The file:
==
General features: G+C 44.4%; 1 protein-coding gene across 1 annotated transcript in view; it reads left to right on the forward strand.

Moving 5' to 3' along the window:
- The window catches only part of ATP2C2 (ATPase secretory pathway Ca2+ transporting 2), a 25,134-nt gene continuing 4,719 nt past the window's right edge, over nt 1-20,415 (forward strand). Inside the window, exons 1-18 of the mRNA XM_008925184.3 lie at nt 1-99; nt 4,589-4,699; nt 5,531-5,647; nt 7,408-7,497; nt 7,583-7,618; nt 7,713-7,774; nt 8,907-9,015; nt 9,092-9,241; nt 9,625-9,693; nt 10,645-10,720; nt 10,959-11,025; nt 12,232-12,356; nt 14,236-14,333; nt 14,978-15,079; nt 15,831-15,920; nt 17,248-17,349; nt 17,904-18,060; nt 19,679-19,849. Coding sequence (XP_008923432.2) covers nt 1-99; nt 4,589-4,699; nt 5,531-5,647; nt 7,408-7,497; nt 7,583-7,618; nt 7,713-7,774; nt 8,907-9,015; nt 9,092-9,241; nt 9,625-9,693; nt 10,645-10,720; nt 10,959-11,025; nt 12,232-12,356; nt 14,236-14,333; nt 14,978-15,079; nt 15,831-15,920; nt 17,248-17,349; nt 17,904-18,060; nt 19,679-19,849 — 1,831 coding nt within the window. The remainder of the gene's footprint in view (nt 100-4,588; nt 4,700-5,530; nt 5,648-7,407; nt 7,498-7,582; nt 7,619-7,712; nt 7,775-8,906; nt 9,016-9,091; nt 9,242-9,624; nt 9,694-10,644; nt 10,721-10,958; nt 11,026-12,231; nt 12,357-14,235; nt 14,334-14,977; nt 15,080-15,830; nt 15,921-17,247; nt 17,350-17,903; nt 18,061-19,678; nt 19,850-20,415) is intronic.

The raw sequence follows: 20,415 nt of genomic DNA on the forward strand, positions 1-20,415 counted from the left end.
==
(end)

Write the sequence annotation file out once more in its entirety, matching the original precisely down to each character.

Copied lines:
General features: G+C 44.4%; 1 protein-coding gene across 1 annotated transcript in view; it reads left to right on the forward strand.

Moving 5' to 3' along the window:
- The window catches only part of ATP2C2 (ATPase secretory pathway Ca2+ transporting 2), a 25,134-nt gene continuing 4,719 nt past the window's right edge, over nt 1-20,415 (forward strand). Inside the window, exons 1-18 of the mRNA XM_008925184.3 lie at nt 1-99; nt 4,589-4,699; nt 5,531-5,647; nt 7,408-7,497; nt 7,583-7,618; nt 7,713-7,774; nt 8,907-9,015; nt 9,092-9,241; nt 9,625-9,693; nt 10,645-10,720; nt 10,959-11,025; nt 12,232-12,356; nt 14,236-14,333; nt 14,978-15,079; nt 15,831-15,920; nt 17,248-17,349; nt 17,904-18,060; nt 19,679-19,849. Coding sequence (XP_008923432.2) covers nt 1-99; nt 4,589-4,699; nt 5,531-5,647; nt 7,408-7,497; nt 7,583-7,618; nt 7,713-7,774; nt 8,907-9,015; nt 9,092-9,241; nt 9,625-9,693; nt 10,645-10,720; nt 10,959-11,025; nt 12,232-12,356; nt 14,236-14,333; nt 14,978-15,079; nt 15,831-15,920; nt 17,248-17,349; nt 17,904-18,060; nt 19,679-19,849 — 1,831 coding nt within the window. The remainder of the gene's footprint in view (nt 100-4,588; nt 4,700-5,530; nt 5,648-7,407; nt 7,498-7,582; nt 7,619-7,712; nt 7,775-8,906; nt 9,016-9,091; nt 9,242-9,624; nt 9,694-10,644; nt 10,721-10,958; nt 11,026-12,231; nt 12,357-14,235; nt 14,334-14,977; nt 15,080-15,830; nt 15,921-17,247; nt 17,350-17,903; nt 18,061-19,678; nt 19,850-20,415) is intronic.

The raw sequence follows: 20,415 nt of genomic DNA on the forward strand, positions 1-20,415 counted from the left end.